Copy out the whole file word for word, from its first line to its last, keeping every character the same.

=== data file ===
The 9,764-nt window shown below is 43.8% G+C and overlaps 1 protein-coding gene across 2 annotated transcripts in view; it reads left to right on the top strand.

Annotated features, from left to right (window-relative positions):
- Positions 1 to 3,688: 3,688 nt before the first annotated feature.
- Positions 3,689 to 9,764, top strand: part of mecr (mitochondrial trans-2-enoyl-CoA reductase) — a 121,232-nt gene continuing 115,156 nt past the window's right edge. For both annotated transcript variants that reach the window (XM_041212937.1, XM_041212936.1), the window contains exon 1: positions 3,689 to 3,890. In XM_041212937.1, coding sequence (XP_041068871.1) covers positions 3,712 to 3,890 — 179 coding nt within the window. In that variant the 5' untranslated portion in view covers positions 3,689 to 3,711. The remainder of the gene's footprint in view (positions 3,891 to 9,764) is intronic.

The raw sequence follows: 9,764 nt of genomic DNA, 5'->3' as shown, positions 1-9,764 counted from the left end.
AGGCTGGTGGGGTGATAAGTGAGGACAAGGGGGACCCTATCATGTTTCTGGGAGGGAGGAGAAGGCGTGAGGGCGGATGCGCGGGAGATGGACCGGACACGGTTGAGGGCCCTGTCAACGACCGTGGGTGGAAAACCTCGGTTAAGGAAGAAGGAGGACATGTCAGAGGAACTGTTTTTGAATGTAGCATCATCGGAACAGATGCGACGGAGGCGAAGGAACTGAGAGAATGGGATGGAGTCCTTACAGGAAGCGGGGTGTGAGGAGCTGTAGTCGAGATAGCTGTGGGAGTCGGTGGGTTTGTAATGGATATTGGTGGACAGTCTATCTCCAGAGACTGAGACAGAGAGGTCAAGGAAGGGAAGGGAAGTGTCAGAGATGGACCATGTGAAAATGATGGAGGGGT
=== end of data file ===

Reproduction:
The 9,764-nt window shown below is 43.8% G+C and overlaps 1 protein-coding gene across 2 annotated transcripts in view; it reads left to right on the top strand.

Annotated features, from left to right (window-relative positions):
- Positions 1 to 3,688: 3,688 nt before the first annotated feature.
- Positions 3,689 to 9,764, top strand: part of mecr (mitochondrial trans-2-enoyl-CoA reductase) — a 121,232-nt gene continuing 115,156 nt past the window's right edge. For both annotated transcript variants that reach the window (XM_041212937.1, XM_041212936.1), the window contains exon 1: positions 3,689 to 3,890. In XM_041212937.1, coding sequence (XP_041068871.1) covers positions 3,712 to 3,890 — 179 coding nt within the window. In that variant the 5' untranslated portion in view covers positions 3,689 to 3,711. The remainder of the gene's footprint in view (positions 3,891 to 9,764) is intronic.

The raw sequence follows: 9,764 nt of genomic DNA, 5'->3' as shown, positions 1-9,764 counted from the left end.
AGGCTGGTGGGGTGATAAGTGAGGACAAGGGGGACCCTATCATGTTTCTGGGAGGGAGGAGAAGGCGTGAGGGCGGATGCGCGGGAGATGGACCGGACACGGTTGAGGGCCCTGTCAACGACCGTGGGTGGAAAACCTCGGTTAAGGAAGAAGGAGGACATGTCAGAGGAACTGTTTTTGAATGTAGCATCATCGGAACAGATGCGACGGAGGCGAAGGAACTGAGAGAATGGGATGGAGTCCTTACAGGAAGCGGGGTGTGAGGAGCTGTAGTCGAGATAGCTGTGGGAGTCGGTGGGTTTGTAATGGATATTGGTGGACAGTCTATCTCCAGAGACTGAGACAGAGAGGTCAAGGAAGGGAAGGGAAGTGTCAGAGATGGACCATGTGAAAATGATGGAGGGGT